When all their answers echo expectations.
The girl who always wears her mother’s hats?
   It’s not exactly like her parents lied—
Her family Bible keeps all its begats
   In plain sight, where the darkest secrets hide.
Think of the stories people have to tell
   To live under the shadow of the noose—
Where every single slave is treated well
   And Robert E Lee is an angry goose—
      And History is sweet, convenient lies
      And Truth only gets told in screech owl cries. 


SYNOPSIS:  Viveka Granič is a perfect fit for the international conceptual art scene. But when an unexpected visitor invades her own home, will art and life collide, or crash and burn? Responsibility and accountability meet desire and dread in this caustic, funny look at the meaning and costs of individuality. 


Art is a bitch—she smokes; she screws; she’s Slavic.
   She chose this life and damned if she will change.
Her work is always born from fucking havoc,
   And she’s all over casual like mange—
Until the Ghost of Baby Yet To Come
   Cries out: “You’re Scrooge!—And I’m here to fulfill you!”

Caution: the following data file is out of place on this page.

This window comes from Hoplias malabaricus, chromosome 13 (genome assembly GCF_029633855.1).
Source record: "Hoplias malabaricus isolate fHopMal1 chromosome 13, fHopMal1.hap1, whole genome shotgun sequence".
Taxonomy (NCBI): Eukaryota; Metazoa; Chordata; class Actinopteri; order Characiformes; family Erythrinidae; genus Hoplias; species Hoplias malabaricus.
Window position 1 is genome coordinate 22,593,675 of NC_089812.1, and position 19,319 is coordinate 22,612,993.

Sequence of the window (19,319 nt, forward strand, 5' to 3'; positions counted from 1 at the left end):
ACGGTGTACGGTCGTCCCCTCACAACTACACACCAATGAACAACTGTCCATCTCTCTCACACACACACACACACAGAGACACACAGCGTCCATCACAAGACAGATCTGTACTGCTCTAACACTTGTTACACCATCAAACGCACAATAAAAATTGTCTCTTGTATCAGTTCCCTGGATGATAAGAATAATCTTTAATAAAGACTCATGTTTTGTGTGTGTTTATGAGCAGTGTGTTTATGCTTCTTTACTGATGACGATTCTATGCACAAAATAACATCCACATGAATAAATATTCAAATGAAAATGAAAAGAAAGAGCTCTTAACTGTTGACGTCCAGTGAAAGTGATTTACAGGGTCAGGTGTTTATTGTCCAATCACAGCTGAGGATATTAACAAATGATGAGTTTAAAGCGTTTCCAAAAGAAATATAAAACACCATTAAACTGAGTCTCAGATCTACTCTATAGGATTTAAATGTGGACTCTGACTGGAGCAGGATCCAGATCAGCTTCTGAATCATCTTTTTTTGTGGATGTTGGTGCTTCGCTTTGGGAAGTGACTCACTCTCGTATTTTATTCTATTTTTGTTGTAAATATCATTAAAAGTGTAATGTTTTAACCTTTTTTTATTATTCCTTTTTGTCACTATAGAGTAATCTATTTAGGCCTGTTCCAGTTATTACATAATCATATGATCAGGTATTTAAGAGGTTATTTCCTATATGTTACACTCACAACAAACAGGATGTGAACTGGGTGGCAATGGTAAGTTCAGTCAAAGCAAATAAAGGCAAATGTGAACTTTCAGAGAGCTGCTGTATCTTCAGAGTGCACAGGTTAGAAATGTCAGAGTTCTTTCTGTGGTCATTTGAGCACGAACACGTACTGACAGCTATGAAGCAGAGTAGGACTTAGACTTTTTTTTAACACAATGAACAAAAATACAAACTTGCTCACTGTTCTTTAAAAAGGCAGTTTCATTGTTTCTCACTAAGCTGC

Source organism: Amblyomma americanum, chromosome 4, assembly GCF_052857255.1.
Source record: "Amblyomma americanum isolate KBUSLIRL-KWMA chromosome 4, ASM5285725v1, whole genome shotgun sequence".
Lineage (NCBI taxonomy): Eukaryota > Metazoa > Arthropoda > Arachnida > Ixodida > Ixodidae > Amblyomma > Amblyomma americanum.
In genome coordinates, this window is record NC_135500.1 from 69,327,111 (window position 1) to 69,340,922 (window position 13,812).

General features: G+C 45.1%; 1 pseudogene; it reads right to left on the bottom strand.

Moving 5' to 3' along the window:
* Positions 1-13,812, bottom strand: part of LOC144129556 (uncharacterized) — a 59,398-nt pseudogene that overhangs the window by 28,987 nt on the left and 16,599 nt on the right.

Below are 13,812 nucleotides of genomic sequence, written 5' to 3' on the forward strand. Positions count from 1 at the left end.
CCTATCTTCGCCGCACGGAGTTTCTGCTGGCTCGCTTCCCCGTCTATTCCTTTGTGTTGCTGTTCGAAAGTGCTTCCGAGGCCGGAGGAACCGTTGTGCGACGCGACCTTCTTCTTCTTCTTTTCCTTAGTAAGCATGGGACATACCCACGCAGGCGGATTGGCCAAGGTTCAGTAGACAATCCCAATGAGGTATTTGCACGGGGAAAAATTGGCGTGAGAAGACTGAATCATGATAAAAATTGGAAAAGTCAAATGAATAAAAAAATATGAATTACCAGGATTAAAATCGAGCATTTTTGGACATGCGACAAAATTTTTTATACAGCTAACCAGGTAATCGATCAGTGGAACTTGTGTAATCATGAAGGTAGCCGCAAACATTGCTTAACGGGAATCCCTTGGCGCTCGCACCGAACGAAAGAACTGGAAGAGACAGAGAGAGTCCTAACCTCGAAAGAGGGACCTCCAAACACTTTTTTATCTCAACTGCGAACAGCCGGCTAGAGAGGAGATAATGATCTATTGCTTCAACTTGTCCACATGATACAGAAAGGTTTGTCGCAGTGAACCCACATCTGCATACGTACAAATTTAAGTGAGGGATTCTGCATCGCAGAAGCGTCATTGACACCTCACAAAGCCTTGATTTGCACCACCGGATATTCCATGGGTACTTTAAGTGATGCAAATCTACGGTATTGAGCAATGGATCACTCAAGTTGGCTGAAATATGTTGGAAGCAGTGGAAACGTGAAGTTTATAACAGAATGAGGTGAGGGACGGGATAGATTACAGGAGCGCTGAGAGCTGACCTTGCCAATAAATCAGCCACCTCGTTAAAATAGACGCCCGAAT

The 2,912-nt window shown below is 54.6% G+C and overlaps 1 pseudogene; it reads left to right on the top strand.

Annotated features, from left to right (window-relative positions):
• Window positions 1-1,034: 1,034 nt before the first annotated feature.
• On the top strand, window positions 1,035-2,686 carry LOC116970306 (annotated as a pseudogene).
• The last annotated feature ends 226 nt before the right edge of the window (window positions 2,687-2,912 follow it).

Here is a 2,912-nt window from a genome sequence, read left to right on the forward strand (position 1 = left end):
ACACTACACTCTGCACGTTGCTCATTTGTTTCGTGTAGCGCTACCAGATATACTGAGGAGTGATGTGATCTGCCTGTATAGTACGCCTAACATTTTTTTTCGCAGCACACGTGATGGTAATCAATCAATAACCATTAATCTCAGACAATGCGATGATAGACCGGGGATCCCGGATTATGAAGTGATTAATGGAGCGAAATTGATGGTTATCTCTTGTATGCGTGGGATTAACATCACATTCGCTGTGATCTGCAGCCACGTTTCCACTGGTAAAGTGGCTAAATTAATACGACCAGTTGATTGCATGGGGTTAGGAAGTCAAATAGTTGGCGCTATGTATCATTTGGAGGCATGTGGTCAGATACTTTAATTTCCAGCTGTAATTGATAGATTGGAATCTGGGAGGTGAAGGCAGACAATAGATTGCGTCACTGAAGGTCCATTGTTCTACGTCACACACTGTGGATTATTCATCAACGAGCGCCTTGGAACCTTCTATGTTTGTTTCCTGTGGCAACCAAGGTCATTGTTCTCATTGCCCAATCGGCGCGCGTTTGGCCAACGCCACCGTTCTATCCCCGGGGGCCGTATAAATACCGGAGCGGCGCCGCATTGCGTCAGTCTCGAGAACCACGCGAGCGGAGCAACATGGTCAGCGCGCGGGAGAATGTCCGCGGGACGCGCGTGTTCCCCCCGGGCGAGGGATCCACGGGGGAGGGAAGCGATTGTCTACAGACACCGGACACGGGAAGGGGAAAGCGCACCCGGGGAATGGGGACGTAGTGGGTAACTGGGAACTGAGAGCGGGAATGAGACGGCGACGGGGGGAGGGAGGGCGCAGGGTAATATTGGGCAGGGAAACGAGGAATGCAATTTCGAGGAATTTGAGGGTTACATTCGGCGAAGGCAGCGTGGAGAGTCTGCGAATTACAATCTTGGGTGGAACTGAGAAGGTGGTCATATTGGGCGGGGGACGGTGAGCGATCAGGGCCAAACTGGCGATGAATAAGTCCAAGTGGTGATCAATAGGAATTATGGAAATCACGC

And now she’s dancing to a helpless drum.
   (It’s what Life does to you instead of kill you.)
And when her life becomes a chandelier
   Of needles, and she’s her own installation—
And broken eggshells speak of hope, not fear—
   She learns the harder meaning of creation:
      To give the lost a voice, and fashion art
      From all the sudden silence in her heart.


ANATOMY OF A HUG – Kat Ramsburg 

SYNOPSIS: When Amelia’s mother receives Compassionate Release from her prison sentence, Amelia’s carefully constructed world is threatened. Decades of living vicariously through her beloved TV characters doesn’t prepare her for the actual drama of her mother’s return or the advances of a charming co-worker. The ticking clock of her mother’s illness means Amelia must decide if her fictional life is safer than the possibility her own story.


You never question someone else’s lies
   Except your mother’s—that’s what makes you tough.
She thinks that Damages make Family Ties;
   You think her death can’t happen fast enough.
You sit there, Lost, no Friends, and watch TV,
   Knowing you’ll never be Saved By The Bell—